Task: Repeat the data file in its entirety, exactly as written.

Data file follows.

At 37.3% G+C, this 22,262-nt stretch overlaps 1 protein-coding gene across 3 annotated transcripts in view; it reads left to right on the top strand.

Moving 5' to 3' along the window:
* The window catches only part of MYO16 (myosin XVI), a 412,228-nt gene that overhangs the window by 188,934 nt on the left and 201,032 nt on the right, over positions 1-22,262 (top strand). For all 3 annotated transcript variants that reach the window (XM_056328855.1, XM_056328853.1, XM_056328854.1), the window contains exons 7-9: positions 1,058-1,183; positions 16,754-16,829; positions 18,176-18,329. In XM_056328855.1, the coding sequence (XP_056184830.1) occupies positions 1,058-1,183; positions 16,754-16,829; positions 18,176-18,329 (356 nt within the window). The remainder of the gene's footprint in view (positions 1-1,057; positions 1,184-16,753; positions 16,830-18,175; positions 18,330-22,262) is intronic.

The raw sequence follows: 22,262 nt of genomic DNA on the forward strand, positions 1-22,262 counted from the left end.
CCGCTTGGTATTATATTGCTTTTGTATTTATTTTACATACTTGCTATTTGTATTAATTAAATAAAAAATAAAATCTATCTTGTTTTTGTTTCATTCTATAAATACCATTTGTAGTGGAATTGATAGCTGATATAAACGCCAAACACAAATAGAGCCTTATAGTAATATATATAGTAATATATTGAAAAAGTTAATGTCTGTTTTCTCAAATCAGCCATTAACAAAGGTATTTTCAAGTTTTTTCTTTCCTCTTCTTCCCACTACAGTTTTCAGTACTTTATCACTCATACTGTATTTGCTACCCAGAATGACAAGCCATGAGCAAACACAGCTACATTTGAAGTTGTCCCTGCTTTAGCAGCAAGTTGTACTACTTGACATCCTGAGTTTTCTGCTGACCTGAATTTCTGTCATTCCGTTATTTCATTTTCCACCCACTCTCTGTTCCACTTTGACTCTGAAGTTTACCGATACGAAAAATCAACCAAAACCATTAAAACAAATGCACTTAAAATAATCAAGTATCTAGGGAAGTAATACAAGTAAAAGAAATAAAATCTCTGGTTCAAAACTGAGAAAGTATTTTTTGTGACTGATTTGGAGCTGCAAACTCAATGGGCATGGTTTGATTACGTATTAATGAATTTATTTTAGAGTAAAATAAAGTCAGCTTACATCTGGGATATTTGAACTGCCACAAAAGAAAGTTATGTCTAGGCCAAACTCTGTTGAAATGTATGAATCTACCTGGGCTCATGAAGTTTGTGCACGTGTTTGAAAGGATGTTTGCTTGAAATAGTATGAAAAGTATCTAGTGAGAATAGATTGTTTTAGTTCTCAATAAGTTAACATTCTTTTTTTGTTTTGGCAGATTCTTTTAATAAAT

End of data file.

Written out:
At 37.3% G+C, this 22,262-nt stretch overlaps 1 protein-coding gene across 3 annotated transcripts in view; it reads left to right on the top strand.

Moving 5' to 3' along the window:
* The window catches only part of MYO16 (myosin XVI), a 412,228-nt gene that overhangs the window by 188,934 nt on the left and 201,032 nt on the right, over positions 1-22,262 (top strand). For all 3 annotated transcript variants that reach the window (XM_056328855.1, XM_056328853.1, XM_056328854.1), the window contains exons 7-9: positions 1,058-1,183; positions 16,754-16,829; positions 18,176-18,329. In XM_056328855.1, the coding sequence (XP_056184830.1) occupies positions 1,058-1,183; positions 16,754-16,829; positions 18,176-18,329 (356 nt within the window). The remainder of the gene's footprint in view (positions 1-1,057; positions 1,184-16,753; positions 16,830-18,175; positions 18,330-22,262) is intronic.

The raw sequence follows: 22,262 nt of genomic DNA on the forward strand, positions 1-22,262 counted from the left end.
CCGCTTGGTATTATATTGCTTTTGTATTTATTTTACATACTTGCTATTTGTATTAATTAAATAAAAAATAAAATCTATCTTGTTTTTGTTTCATTCTATAAATACCATTTGTAGTGGAATTGATAGCTGATATAAACGCCAAACACAAATAGAGCCTTATAGTAATATATATAGTAATATATTGAAAAAGTTAATGTCTGTTTTCTCAAATCAGCCATTAACAAAGGTATTTTCAAGTTTTTTCTTTCCTCTTCTTCCCACTACAGTTTTCAGTACTTTATCACTCATACTGTATTTGCTACCCAGAATGACAAGCCATGAGCAAACACAGCTACATTTGAAGTTGTCCCTGCTTTAGCAGCAAGTTGTACTACTTGACATCCTGAGTTTTCTGCTGACCTGAATTTCTGTCATTCCGTTATTTCATTTTCCACCCACTCTCTGTTCCACTTTGACTCTGAAGTTTACCGATACGAAAAATCAACCAAAACCATTAAAACAAATGCACTTAAAATAATCAAGTATCTAGGGAAGTAATACAAGTAAAAGAAATAAAATCTCTGGTTCAAAACTGAGAAAGTATTTTTTGTGACTGATTTGGAGCTGCAAACTCAATGGGCATGGTTTGATTACGTATTAATGAATTTATTTTAGAGTAAAATAAAGTCAGCTTACATCTGGGATATTTGAACTGCCACAAAAGAAAGTTATGTCTAGGCCAAACTCTGTTGAAATGTATGAATCTACCTGGGCTCATGAAGTTTGTGCACGTGTTTGAAAGGATGTTTGCTTGAAATAGTATGAAAAGTATCTAGTGAGAATAGATTGTTTTAGTTCTCAATAAGTTAACATTCTTTTTTTGTTTTGGCAGATTCTTTTAATAAAT